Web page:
To diagnose impetigo, a doctor typically examines the presence of sores on the patient’s face or body and may not require lab tests initially. However, if the sores do not improve with antibiotic treatment, the doctor may collect a sample of the fluid from a sore for further analysis to determine the most effective antibiotics, as certain strains of the bacteria responsible for impetigo have developed resistance to specific antibiotics.


For minor infections that haven’t spread, you can try treating the sores with an over-the-counter antibiotic cream or ointment. After applying the medicine, cover the area with a nonstick bandage to prevent the sores from spreading. Also, avoid sharing personal items like towels or sports equipment when you’re contagious.

If you have impetigo, your doctor may prescribe a prescription antibiotic ointment called mupirocin. Apply it directly to the sores two to three times a day for five to 10 days. Before using the ointment, soak the affected area in warm water or apply a wet cloth for a few minutes, then gently remove any scabs. Afterward, pat the area dry and cover it with a nonstick bandage.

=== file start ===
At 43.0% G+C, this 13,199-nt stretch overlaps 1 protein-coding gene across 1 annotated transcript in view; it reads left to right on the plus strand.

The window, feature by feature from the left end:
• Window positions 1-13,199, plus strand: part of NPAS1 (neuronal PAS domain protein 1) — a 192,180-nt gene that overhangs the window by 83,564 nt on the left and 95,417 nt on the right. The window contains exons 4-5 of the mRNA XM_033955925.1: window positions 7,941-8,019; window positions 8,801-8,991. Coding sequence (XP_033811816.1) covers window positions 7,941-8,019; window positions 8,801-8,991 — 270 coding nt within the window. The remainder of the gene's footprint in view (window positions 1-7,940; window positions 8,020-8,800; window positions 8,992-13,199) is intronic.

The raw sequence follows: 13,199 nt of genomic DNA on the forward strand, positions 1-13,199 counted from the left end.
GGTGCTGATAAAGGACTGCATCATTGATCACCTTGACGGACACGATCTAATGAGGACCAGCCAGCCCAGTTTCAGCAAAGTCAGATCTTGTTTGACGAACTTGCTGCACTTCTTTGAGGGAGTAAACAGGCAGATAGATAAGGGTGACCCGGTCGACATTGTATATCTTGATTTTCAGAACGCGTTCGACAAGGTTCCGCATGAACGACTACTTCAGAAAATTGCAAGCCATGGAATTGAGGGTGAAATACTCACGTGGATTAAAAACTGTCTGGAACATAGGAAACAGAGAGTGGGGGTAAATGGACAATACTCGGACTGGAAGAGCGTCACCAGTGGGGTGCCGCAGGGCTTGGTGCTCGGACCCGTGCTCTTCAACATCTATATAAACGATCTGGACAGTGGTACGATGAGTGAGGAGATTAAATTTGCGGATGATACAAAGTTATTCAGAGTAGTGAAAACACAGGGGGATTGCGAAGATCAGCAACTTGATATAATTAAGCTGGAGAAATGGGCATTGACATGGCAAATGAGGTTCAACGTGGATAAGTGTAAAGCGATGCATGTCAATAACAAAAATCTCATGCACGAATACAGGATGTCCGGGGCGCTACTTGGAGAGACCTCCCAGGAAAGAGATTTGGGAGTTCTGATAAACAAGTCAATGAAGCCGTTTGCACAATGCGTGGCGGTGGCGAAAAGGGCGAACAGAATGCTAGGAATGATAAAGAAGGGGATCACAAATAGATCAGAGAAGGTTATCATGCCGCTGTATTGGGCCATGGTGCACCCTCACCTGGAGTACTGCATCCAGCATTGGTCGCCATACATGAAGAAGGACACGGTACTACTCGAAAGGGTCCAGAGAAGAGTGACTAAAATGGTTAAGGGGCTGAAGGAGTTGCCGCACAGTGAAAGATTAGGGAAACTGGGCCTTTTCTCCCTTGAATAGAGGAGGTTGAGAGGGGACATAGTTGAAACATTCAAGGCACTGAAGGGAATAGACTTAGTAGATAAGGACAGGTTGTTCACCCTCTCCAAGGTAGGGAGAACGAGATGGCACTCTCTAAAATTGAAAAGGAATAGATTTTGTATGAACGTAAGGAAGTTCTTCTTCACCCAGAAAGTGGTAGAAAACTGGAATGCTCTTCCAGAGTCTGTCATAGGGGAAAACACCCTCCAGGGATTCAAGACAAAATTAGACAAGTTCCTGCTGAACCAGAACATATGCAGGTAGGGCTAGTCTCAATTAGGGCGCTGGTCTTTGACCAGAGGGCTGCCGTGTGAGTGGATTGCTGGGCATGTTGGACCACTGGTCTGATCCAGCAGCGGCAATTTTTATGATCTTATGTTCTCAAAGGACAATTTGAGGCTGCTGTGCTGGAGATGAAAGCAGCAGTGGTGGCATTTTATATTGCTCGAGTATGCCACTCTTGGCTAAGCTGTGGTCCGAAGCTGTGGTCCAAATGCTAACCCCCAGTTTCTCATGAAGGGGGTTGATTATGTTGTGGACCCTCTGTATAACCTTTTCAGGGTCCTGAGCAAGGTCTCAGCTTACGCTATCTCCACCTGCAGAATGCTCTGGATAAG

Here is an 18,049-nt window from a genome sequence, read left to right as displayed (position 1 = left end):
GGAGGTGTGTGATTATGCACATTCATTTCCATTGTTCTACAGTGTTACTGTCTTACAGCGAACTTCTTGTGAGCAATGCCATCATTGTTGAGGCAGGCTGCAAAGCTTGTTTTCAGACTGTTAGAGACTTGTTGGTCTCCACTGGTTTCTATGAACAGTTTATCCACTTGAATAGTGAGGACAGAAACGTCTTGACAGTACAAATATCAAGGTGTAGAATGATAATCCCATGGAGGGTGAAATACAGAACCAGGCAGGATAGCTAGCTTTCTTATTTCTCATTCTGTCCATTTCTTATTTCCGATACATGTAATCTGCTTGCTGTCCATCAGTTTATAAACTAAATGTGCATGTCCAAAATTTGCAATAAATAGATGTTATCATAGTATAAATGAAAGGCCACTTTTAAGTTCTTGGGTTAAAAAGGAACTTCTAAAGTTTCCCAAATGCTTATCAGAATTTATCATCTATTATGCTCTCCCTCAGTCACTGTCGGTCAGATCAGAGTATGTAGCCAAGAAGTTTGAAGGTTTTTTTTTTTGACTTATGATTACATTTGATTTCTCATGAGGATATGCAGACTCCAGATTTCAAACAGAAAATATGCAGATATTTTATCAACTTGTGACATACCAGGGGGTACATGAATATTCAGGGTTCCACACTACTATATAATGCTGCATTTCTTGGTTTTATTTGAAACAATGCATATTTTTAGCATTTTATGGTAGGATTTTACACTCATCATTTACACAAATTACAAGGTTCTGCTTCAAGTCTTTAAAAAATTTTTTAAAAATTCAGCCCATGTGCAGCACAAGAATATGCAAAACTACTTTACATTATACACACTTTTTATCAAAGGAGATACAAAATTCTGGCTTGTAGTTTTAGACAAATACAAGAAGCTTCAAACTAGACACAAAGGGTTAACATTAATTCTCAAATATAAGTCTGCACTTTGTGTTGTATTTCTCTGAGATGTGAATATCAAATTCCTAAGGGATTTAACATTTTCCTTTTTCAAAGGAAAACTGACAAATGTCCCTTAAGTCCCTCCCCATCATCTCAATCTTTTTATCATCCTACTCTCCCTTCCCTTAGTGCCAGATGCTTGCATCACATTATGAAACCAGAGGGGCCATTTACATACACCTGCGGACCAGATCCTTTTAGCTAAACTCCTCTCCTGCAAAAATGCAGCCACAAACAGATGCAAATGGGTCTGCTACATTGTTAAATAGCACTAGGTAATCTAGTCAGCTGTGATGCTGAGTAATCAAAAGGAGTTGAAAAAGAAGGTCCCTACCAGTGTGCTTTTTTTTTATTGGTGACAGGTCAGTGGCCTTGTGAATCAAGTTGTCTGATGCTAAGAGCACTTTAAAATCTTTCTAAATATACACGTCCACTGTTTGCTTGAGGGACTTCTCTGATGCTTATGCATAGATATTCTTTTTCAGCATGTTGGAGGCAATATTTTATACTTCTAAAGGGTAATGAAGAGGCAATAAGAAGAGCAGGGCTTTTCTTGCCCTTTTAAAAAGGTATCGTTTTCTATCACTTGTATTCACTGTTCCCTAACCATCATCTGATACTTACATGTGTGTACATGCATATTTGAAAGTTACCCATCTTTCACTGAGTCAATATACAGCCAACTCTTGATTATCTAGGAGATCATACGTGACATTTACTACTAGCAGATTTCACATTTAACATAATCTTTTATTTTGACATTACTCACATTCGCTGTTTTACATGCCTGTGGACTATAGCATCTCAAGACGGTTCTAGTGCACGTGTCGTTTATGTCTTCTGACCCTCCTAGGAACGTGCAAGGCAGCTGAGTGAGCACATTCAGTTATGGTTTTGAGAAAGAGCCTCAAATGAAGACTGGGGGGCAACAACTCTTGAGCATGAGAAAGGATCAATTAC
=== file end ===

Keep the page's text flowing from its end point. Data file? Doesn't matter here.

If you have a more severe form of impetigo called ecthyma or if you have many impetigo sores, your doctor might give you antibiotics to take by mouth. Make sure to finish the entire course of medication, even if the sores seem to have healed.